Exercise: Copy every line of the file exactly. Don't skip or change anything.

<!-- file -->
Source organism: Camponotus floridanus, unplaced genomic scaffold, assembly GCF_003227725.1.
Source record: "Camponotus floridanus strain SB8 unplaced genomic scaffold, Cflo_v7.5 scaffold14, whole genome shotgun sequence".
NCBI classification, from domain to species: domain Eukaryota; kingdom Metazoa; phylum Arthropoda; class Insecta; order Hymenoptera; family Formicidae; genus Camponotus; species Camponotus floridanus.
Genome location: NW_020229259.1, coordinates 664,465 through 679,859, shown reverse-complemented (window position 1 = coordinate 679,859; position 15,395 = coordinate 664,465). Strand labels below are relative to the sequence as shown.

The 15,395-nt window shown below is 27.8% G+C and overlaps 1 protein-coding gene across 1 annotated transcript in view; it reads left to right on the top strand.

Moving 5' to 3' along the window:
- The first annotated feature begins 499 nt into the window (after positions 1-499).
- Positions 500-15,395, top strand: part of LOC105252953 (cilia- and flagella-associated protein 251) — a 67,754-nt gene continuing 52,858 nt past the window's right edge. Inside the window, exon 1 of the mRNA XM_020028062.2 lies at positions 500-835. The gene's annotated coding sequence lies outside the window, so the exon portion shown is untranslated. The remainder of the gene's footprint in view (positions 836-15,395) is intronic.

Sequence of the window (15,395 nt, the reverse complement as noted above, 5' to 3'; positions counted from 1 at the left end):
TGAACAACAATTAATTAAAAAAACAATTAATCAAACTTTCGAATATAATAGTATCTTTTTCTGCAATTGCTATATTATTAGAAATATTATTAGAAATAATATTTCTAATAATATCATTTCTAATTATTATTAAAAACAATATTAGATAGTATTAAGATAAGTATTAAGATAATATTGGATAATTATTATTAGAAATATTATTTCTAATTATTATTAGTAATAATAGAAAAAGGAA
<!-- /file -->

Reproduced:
Source organism: Camponotus floridanus, unplaced genomic scaffold, assembly GCF_003227725.1.
Source record: "Camponotus floridanus strain SB8 unplaced genomic scaffold, Cflo_v7.5 scaffold14, whole genome shotgun sequence".
NCBI classification, from domain to species: domain Eukaryota; kingdom Metazoa; phylum Arthropoda; class Insecta; order Hymenoptera; family Formicidae; genus Camponotus; species Camponotus floridanus.
Genome location: NW_020229259.1, coordinates 664,465 through 679,859, shown reverse-complemented (window position 1 = coordinate 679,859; position 15,395 = coordinate 664,465). Strand labels below are relative to the sequence as shown.

The 15,395-nt window shown below is 27.8% G+C and overlaps 1 protein-coding gene across 1 annotated transcript in view; it reads left to right on the top strand.

Moving 5' to 3' along the window:
- The first annotated feature begins 499 nt into the window (after positions 1-499).
- Positions 500-15,395, top strand: part of LOC105252953 (cilia- and flagella-associated protein 251) — a 67,754-nt gene continuing 52,858 nt past the window's right edge. Inside the window, exon 1 of the mRNA XM_020028062.2 lies at positions 500-835. The gene's annotated coding sequence lies outside the window, so the exon portion shown is untranslated. The remainder of the gene's footprint in view (positions 836-15,395) is intronic.

Sequence of the window (15,395 nt, the reverse complement as noted above, 5' to 3'; positions counted from 1 at the left end):
TGAACAACAATTAATTAAAAAAACAATTAATCAAACTTTCGAATATAATAGTATCTTTTTCTGCAATTGCTATATTATTAGAAATATTATTAGAAATAATATTTCTAATAATATCATTTCTAATTATTATTAAAAACAATATTAGATAGTATTAAGATAAGTATTAAGATAATATTGGATAATTATTATTAGAAATATTATTTCTAATTATTATTAGTAATAATAGAAAAAGGAA